Cuisine Spotlight: Irish Food
Irish food – it’s just Guinness and potatoes isn’t it? Or should we say mutton and Guinness with potatoes. In a pie.
No, actually, according to our ‘resident Irish’, apparently not! So, in honour of St Patrick’s Day, we’ve turned our cuisine spotlight on Ireland, and we’ve explored some of the country’s finest feasts.
The History of Irish Food
Over the centuries, Irish cuisine has been influenced by many cultures, resulting in the varied and tasty dishes we know today.
600BC – The Celts started the ball rolling and began to farm the land. Their speciality seems to have been the ‘strong stuff’, with mead made with wheat and honey, and unhopped beer made from barley and wheat.
Eventually the English moved into Ireland and added their flavours to the pot, and in the 16th Century, the potato arrived!
Ireland provided the ideal climate for potato farming, and it quickly progressed from garden veg to the staple food crop. For the poorer population of Ireland the potato was the perfect dinner – but the population quickly became spud obsessed. When the infamous potato famine hit in the 19th Century over 1 million people died as a result and a further 2 million were forced to emigrate.
Food in Ireland Today
Irish beef is renowned for being delicious and (veggies excepted) no-one can dare call themselves Irish if they don’t have a taste for Gaelic steak – pan fried tastiness with a shot of whisky. But it’s mutton that’s really synonymous with Irish cooking, and stew springs to mind. A traditional dish made from lamb or mutton, potatoes, onions and parsley, Irish stew has a countless recipe variations but always retains a strong flavour and ‘sheep’ focus!
Surrounded by the sea
Surrounded by the sea, full of rivers and lakes and with a disproportionate amount of rain, Ireland has a strong connection to the water. The benefit is a vast helping of scrumptious seafood – known to be some of the best in Europe. Mussels, crab, oysters, salmon, blacksole and white fish all feature heavily in Irish cuisine.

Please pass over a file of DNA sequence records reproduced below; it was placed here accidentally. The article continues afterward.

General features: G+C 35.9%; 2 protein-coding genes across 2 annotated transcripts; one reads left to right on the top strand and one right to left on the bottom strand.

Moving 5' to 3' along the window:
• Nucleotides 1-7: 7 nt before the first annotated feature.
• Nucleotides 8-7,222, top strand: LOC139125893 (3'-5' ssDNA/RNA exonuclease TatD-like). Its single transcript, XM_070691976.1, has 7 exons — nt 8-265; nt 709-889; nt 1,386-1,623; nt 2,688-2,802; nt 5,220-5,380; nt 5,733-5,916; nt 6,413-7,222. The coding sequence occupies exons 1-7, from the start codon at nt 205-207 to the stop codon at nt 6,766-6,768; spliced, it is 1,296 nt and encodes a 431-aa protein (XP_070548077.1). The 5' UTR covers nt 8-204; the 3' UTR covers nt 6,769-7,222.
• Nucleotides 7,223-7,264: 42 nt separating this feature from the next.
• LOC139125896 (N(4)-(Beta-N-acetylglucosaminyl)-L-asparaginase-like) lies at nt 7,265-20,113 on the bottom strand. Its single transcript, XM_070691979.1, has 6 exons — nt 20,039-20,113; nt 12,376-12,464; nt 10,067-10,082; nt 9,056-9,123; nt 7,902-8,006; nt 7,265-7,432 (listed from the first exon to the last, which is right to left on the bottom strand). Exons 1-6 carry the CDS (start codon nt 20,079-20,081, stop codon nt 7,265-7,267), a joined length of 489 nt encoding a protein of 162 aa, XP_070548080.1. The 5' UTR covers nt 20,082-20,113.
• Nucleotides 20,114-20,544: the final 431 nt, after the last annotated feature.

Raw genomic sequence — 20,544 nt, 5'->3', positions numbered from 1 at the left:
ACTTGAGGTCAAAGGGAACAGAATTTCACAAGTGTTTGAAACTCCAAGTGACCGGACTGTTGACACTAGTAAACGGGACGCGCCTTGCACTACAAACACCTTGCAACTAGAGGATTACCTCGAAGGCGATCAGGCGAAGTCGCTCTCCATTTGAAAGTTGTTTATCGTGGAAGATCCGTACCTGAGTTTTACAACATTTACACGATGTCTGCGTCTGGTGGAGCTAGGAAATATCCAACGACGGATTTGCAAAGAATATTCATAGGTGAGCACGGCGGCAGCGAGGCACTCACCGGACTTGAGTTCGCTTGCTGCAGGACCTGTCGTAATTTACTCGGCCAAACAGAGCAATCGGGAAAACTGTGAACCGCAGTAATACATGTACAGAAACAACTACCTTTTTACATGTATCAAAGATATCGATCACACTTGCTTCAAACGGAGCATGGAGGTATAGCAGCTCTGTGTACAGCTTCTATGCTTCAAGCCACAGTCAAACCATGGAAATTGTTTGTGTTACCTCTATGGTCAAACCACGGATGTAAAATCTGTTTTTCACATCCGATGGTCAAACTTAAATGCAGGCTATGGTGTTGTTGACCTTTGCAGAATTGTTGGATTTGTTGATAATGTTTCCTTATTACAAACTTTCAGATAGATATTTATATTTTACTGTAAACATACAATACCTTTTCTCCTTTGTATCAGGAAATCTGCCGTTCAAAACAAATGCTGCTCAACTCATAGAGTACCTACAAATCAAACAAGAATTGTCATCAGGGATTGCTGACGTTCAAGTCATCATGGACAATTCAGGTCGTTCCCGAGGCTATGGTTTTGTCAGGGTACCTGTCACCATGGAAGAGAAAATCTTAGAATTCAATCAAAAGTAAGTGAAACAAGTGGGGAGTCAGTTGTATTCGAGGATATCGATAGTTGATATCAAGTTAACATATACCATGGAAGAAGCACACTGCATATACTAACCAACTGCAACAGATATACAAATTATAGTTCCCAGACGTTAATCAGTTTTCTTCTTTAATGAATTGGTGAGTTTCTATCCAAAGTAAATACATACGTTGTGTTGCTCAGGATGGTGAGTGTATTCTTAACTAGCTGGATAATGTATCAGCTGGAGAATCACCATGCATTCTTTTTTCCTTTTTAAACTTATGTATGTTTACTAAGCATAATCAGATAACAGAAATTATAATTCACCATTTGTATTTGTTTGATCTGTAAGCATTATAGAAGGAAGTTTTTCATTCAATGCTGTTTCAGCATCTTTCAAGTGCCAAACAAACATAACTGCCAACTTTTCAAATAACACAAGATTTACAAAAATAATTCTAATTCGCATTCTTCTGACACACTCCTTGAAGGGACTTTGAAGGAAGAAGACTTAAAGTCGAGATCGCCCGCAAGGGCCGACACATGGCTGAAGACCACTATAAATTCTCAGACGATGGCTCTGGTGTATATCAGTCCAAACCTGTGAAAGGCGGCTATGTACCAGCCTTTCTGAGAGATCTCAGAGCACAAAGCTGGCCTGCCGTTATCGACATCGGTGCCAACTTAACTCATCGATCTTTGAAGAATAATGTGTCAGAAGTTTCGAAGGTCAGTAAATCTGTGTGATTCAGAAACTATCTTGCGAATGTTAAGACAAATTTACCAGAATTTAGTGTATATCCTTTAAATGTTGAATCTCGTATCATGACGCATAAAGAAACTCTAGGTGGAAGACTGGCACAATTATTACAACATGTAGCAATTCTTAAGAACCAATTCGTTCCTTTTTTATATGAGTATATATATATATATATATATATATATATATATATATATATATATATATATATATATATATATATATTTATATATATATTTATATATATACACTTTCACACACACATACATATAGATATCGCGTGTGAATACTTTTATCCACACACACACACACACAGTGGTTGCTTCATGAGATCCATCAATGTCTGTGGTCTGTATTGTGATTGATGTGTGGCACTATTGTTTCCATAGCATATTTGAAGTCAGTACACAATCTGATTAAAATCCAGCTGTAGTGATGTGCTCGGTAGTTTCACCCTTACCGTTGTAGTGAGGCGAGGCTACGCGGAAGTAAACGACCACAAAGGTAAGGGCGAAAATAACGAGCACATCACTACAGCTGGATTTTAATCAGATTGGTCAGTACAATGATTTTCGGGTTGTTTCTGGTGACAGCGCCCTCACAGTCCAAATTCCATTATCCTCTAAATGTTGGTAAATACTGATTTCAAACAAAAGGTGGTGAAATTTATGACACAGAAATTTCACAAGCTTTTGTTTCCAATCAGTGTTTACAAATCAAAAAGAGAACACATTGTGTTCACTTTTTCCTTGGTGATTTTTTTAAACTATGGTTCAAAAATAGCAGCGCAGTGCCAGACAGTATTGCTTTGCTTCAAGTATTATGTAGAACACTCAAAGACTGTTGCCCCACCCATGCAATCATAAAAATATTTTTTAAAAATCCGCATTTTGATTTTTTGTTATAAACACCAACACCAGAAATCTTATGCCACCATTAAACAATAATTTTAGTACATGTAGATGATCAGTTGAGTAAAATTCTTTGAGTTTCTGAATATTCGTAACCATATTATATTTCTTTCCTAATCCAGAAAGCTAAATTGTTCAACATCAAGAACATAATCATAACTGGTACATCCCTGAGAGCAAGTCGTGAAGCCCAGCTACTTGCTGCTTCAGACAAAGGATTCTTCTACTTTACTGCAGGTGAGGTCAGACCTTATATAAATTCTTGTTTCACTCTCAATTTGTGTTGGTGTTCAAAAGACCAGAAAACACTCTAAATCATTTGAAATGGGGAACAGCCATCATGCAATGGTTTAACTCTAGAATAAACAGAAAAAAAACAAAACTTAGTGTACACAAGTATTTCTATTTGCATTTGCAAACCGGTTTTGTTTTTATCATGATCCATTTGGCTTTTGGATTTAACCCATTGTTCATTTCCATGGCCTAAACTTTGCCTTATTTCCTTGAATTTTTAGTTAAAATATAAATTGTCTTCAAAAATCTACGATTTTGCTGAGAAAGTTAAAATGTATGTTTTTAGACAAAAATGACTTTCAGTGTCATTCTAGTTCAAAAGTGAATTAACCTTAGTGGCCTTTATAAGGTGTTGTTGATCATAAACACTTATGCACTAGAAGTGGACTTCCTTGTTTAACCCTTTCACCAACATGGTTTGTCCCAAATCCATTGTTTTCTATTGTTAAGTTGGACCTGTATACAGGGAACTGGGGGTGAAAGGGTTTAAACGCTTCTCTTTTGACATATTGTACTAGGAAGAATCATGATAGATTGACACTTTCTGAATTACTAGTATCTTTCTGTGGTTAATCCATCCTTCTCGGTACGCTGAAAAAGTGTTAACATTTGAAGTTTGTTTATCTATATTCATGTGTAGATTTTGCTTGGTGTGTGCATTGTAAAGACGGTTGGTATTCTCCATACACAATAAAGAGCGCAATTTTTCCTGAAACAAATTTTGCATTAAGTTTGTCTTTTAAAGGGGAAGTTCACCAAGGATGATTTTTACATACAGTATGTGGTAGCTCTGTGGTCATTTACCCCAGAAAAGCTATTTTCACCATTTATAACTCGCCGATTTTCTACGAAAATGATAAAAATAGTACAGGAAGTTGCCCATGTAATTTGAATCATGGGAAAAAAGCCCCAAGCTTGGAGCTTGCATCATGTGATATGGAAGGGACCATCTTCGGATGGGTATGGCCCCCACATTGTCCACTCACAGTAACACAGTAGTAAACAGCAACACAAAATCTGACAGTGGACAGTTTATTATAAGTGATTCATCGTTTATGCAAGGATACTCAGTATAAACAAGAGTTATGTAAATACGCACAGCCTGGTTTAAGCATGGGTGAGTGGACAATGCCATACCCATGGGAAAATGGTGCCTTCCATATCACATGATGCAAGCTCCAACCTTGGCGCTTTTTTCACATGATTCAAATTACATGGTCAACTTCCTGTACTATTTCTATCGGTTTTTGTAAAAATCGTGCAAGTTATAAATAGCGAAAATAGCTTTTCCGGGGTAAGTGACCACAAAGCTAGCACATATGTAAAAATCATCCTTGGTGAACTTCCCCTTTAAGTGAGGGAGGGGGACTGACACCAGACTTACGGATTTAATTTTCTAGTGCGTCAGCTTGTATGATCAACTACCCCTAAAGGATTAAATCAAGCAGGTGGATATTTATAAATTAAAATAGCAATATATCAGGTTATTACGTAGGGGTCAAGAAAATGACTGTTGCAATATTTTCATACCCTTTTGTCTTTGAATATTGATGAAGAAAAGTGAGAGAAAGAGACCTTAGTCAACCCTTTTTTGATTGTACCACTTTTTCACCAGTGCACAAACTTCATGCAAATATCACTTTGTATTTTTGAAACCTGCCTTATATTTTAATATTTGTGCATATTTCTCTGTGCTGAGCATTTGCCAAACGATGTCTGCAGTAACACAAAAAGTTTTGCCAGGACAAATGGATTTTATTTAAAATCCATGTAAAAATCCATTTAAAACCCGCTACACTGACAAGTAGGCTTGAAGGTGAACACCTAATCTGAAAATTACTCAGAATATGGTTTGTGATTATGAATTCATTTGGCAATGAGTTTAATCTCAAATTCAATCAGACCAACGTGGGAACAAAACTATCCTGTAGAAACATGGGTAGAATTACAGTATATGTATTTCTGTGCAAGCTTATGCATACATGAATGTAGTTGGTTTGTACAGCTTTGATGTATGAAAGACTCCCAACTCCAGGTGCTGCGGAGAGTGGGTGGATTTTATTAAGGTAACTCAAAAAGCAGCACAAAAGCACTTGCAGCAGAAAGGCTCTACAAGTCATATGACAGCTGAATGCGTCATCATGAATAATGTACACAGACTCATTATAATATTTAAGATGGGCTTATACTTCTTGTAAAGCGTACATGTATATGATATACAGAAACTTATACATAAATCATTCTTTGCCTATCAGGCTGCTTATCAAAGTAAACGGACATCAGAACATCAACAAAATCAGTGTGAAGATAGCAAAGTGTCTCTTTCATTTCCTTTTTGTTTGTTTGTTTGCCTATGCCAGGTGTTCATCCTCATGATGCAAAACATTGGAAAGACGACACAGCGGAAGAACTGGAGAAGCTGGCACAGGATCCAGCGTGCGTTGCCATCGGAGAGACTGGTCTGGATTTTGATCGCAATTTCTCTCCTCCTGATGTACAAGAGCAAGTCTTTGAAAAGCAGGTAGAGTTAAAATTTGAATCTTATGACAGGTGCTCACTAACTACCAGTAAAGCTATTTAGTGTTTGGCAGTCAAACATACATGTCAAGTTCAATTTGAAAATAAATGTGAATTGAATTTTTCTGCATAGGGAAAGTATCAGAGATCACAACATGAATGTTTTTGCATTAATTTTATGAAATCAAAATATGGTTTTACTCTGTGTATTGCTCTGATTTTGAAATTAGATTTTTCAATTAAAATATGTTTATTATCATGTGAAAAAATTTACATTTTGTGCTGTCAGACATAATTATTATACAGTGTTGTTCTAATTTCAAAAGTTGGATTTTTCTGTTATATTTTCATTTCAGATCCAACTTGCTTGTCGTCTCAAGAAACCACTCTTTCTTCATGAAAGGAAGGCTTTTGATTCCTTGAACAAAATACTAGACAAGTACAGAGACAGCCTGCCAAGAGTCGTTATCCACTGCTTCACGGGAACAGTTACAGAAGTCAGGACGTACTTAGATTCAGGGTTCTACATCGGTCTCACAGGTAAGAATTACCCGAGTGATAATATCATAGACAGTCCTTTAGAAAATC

Simple Bread and Cheese
Ireland is the heartland of sodabread. Filling and delicious, and pairing with anything from salmon to soup, it can pop up during almost every meal at the Irish table. It is also surprisingly easy to make, with no need for kneading for hours or proving for days – simply mix the ingredients, stick it in the oven, wait a while and feast away! And what better accompaniment than fine Irish cheese? Due to the sea-salted grassland that Irish cows graze on, their milk produces exceptionally flavoursome cheese with lots of butterfat in the milk.
Loving the Leftovers
The Irish have a special name for their leftovers, Coddle. A true Dublin dish, Coddle uses up whatever is in the kitchen, so there are hundreds of recipes and no recipe at all! It commonly includes pork or bacon rashers, and, of course, potato. ‘Coddle’ means to cook in water below boiling, and true to the dish’s name, the ingredients bubble away in a pan until cooked. The only seasoning is salt, pepper and sometimes parsley.
And then, there’s Guinness, lot’s of it!
Will you be celebrating St Patrick’s Day this year? Tell us where you are and what you have planned!
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